Have you heard people describe their different phases of life as a season? The season of a new job, new home, new baby. The season of grief through loss of a job or loved one. This way of describing certain milestones and even difficulties as seasons has provoked a thought for me. What season am I in? At first thought, my answer is that thing we never want to say when answering a question. That especially hard to say thing for those of us who want to be in control. What season am I in? I don't know.
As I've shared, I work in the church as the Director of Children's Ministry. We're heading into a very special season in the life of the church. Lent. If church is not a regular place for you, that word might seem misspelled. You might also think of Lent as Easter. That is how I teach it to my younger children, wanting them to make the connection and notice the difference of this special holiday and the one they celebrated a few months ago, Christmas. We go from Jesus' birth to Jesus' death and resurrection rather quickly, now. Each year, as I work to prepare the offerings we will share with our children and families during the season of Lent, I am reminded of the importance to take a pause and pay attention to the story. Easter doesn't just happen. There is a season to get to its arrival. 40 days to be exact. Not everything about that season is pretty, wrapped in a rainbow or "instagram worthy." There is dark. There is scary. There is unknown. There is confusion. There is sad. There is grief. There is lonely.
Could you describe your own story of those seasons? Does it feel awkward or embarrassing?
I had a friend reach out to me recently and ask for advice. Specifically, she asked if I had any habits that might help with anxiety and depression as her normal go-to tools weren't meeting her where she had the needs. I did not get her permission to share any details. I believe in the rules of fight club and very much value this friendship, so I hope she'll forgive me for using her very real example. Several thoughts to unpack. I bet you could add your own. Number one, I feel honored she came to me. I've gone to her plenty of times with similar asks and she always delivers. Usually with a sense of humor, but always sincerity. Do you have that friend? Here's your reminder to say thank you and check in on them. Next, I know without a doubt, we have ALL been in that weird and awkward place of dealing with tough stuff, not knowing how to handle and feeling like we shouldn't talk about it. We shouldn't share our burdens. We shouldn't place our own dark, scary or unknown in someone else's season. There is also this sense of feeling as if we should simply be able to "just get out of it." Word choice is important. I like the way my friend worded her ask. She didn't ask me to give her a quick answer. She asked for habits. She asked if I had ideas she could try for herself. She let me know there was something deeper. She didn't try to mask the deep by looking for the simple and easy.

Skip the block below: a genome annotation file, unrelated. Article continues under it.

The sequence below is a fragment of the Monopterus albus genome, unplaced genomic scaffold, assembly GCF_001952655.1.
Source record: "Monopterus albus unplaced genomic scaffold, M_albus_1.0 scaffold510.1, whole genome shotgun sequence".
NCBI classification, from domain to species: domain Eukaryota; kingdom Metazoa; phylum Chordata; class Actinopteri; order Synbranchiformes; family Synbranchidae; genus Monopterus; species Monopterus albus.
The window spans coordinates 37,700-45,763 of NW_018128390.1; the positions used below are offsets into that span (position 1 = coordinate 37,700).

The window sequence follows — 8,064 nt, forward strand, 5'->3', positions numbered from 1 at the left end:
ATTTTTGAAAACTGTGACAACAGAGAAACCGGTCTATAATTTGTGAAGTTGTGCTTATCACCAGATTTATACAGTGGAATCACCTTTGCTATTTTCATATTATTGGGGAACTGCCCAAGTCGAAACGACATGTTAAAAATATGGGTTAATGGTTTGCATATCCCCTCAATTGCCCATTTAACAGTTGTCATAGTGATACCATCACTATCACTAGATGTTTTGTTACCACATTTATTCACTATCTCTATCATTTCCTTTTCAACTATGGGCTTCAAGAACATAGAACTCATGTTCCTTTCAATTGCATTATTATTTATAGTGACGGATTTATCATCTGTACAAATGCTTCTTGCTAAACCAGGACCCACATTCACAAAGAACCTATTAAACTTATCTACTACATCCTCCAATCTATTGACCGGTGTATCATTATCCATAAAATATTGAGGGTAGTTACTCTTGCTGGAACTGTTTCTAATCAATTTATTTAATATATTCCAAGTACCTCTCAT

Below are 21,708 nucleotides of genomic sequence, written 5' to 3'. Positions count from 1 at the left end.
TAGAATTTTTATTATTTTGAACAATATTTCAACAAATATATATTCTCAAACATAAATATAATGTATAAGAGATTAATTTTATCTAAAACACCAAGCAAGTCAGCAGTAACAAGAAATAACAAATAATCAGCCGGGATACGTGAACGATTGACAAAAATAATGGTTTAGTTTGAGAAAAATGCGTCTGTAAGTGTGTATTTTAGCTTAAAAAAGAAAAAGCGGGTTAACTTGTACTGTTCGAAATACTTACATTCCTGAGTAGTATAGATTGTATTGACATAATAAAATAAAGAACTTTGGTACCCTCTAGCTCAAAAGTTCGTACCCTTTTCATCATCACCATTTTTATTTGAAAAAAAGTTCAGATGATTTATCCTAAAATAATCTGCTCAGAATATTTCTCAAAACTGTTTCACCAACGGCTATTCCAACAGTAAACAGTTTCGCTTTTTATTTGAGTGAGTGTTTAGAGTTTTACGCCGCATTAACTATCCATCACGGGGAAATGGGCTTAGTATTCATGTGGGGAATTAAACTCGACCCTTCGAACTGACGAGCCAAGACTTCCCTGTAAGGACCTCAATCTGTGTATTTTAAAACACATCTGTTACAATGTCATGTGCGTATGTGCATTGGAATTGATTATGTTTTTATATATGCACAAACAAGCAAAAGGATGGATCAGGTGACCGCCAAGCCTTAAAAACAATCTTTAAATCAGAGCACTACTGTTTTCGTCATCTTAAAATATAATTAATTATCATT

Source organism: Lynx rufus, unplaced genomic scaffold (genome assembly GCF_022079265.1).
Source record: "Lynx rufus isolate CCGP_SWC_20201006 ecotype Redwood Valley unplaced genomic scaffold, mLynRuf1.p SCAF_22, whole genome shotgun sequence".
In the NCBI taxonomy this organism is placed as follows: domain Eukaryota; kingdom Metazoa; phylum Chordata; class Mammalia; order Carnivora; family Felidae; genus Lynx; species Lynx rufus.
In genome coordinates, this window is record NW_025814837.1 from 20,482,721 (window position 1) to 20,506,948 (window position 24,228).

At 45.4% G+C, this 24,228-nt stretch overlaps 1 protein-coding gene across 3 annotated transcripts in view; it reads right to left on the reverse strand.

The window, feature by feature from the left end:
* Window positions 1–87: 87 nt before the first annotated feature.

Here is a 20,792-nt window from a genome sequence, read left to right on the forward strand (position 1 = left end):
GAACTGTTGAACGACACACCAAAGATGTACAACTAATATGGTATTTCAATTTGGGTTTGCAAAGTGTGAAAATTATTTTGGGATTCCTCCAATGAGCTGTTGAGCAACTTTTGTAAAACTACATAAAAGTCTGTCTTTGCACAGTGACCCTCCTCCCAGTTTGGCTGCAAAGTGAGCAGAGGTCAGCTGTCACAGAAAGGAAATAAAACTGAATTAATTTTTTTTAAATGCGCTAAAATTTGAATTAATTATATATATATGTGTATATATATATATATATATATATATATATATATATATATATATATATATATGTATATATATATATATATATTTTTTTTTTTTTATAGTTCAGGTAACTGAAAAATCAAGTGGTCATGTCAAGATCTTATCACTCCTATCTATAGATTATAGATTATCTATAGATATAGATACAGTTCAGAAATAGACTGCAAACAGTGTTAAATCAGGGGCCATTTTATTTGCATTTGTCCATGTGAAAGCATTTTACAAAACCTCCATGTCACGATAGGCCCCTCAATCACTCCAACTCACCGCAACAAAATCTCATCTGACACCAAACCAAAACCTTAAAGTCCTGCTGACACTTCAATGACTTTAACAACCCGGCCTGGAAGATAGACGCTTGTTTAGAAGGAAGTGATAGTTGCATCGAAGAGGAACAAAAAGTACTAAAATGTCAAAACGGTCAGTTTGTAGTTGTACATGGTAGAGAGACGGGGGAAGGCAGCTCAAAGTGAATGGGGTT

If you don't know the story, that's okay. I bet you can still identify in your own way. This season of Lent is a reminder. The dark. The sad. The unknown. The confusing. Be with it. Pay attention. No, I don't mean dwell on it, but don't brush it off or "just get through it." Seasons change. The season of Lent happens to be 40 days. 40 days of dark and scary. Days of wondering and wandering. Days of "being with it" and paying attention. Some mark the season of Lent by giving up or taking on something for the 40 days. Giving up chocolate. Giving up TV. Taking on a healthy alternative to those luxuries. To be reminded and to reflect the season. I don't really identify with giving up chocolate or TV. Those don't seem serious or direct enough, in my opinion. In recent years, I have taken on writing letters for each day of Lent to someone in my world. Taking time during of each of the 40 days to write a handwritten note with an actual thought and an actual prayer. I make myself pause. Pay attention. Be with it. Through another person.
If you don't know the story, I'm going to spoil it for you. In those 40 days... there is hope. There is forgiveness. There is grace. There is joy. There is love.
There is for you, too.